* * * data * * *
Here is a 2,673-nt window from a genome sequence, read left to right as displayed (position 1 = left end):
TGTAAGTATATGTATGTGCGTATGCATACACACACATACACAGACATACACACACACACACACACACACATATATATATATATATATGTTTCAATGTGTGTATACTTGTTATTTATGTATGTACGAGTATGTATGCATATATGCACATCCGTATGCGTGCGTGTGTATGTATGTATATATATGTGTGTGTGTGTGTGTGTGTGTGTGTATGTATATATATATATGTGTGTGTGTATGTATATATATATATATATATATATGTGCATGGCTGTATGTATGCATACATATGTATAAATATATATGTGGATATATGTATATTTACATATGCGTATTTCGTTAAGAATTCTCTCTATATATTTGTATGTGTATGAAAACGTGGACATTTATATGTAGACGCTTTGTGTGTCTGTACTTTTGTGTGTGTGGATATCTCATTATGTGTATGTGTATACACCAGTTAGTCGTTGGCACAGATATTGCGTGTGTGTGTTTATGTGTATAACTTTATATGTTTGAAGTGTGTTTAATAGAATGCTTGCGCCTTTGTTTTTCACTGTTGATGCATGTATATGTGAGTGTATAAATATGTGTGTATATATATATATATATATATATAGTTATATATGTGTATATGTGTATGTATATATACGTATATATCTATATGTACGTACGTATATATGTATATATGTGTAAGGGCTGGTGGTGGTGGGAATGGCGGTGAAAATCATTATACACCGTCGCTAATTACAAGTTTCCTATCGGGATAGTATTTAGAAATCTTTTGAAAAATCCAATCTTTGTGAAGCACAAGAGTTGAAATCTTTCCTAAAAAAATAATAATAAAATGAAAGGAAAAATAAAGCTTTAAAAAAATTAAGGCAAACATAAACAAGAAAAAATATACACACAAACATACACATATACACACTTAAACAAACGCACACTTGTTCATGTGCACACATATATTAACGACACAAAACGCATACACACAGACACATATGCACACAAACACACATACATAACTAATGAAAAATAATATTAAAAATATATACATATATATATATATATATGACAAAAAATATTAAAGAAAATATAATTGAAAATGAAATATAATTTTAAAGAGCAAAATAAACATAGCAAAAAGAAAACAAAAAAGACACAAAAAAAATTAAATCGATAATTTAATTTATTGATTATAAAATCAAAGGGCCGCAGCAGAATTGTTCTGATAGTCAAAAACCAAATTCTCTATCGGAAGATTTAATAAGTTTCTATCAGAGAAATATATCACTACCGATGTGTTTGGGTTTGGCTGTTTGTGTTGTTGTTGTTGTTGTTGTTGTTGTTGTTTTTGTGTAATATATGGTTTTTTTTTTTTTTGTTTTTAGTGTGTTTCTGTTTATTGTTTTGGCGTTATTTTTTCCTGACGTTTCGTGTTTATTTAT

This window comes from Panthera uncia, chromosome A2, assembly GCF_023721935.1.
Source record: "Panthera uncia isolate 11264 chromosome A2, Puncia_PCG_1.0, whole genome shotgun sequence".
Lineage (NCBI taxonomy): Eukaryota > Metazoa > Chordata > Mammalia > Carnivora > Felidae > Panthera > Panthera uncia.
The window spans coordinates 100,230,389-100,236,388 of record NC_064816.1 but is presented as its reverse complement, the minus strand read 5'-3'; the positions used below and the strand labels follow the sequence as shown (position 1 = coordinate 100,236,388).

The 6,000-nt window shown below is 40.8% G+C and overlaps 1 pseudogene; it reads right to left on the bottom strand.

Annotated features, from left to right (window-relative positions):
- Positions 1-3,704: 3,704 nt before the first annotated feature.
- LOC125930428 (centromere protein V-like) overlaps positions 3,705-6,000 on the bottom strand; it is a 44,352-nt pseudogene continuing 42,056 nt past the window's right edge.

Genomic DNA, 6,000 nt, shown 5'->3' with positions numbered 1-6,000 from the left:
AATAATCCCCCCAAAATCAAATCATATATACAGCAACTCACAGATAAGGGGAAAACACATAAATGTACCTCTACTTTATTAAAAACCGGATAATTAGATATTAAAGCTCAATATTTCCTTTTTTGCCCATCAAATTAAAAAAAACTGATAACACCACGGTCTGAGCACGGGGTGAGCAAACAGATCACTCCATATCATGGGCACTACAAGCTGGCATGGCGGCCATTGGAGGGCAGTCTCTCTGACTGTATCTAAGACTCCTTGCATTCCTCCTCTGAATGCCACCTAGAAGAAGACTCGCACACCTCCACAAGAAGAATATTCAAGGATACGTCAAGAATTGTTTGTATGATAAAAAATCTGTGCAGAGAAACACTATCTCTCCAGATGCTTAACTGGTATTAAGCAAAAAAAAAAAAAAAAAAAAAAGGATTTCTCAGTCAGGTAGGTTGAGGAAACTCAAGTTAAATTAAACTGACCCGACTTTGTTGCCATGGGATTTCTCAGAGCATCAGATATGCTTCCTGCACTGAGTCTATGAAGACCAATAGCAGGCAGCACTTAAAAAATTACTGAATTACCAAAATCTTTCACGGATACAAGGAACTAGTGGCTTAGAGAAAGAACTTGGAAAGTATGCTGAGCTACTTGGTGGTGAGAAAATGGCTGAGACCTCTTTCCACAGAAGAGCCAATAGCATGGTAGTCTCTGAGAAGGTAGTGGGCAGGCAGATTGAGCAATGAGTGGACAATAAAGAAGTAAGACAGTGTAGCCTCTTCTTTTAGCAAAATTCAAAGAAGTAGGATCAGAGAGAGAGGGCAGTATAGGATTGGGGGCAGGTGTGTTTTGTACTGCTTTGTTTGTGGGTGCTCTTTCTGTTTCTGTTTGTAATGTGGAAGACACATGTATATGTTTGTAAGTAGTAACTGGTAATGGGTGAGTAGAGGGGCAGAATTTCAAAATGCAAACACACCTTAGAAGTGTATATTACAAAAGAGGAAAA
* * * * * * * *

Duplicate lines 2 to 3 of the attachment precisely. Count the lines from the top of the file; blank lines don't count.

TGTAAGTATATGTATGTGCGTATGCATACACACACATACACAGACATACACACACACACACACACACACATATATATATATATATATGTTTCAATGTGTGTATACTTGTTATTTATGTATGTACGAGTATGTATGCATATATGCACATCCGTATGCGTGCGTGTGTATGTATGTATATATATGTGTGTGTGTGTGTGTGTGTGTGTGTATGTATATATATATATGTGTGTGTGTATGTATATATATATATATATATATATGTGCATGGCTGTATGTATGCATACATATGTATAAATATATATGTGGATATATGTATATTTACATATGCGTATTTCGTTAAGAATTCTCTCTATATATTTGTATGTGTATGAAAACGTGGACATTTATATGTAGACGCTTTGTGTGTCTGTACTTTTGTGTGTGTGGATATCTCATTATGTGTATGTGTATACACCAGTTAGTCGTTGGCACAGATATTGCGTGTGTGTGTTTATGTGTATAACTTTATATGTTTGAAGTGTGTTTAATAGAATGCTTGCGCCTTTGTTTTTCACTGTTGATGCATGTATATGTGAGTGTATAAATATGTGTGTATATATATATATATATATATATAGTTATATATGTGTATATGTGTATGTATATATACGTATATATCTATATGTACGTACGTATATATGTATATATGTGTAAGGGCTGGTGGTGGTGGGAATGGCGGTGAAAATCATTATACACCGTCGCTAATTACAAGTTTCCTATCGGGATAGTATTTAGAAATCTTTTGAAAAATCCAATCTTTGTGAAGCACAAGAGTTGAAATCTTTCCTAAAAAAATAATAATAAAATGAAAGGAAAAATAAAGCTTTAAAAAAATTAAGGCAAACATAAACAAGAAAAAATATACACACAAACATACACATATACACACTTAAACAAACGCACACTTGTTCATGTGCACACATATATTAACGACACAAAACGCATACACACAGACACATATGCACACAAACACACATACATAACTAATGAAAAATAATATTAAAAATATATACATATATATATATATATATGACAAAAAATATTAAAGAAAATATAATTGAAAATGAAATATAATTTTAAAGAGCAAAATAAACATAGCAAAAAGAAAACAAAAAAGACACAAAAAAAATTAAATCGATAATTTAATTTATTGATTATAAAATCAAAGGGCCGCAGCAGAATTGTTCTGATAGTCAAAAACCAAATTCTCTATCGGAAGATTTAATAAGTTTCTATCAGAGAAATATATCACTACCGATGTGTTTGGGTTTGGCTGTTTGTGTTGTTGTTGTTGTTGTTGTTGTTGTTGTTTTTGTGTAATATATGGTTTTTTTTTTTTTTGTTTTTAGTGTGTTTCTGTTTATTGTTTTGGCGTTATTTTTTCCTGACGTTTCGTGTTTATTTAT

This window comes from Panthera uncia, chromosome A2, assembly GCF_023721935.1.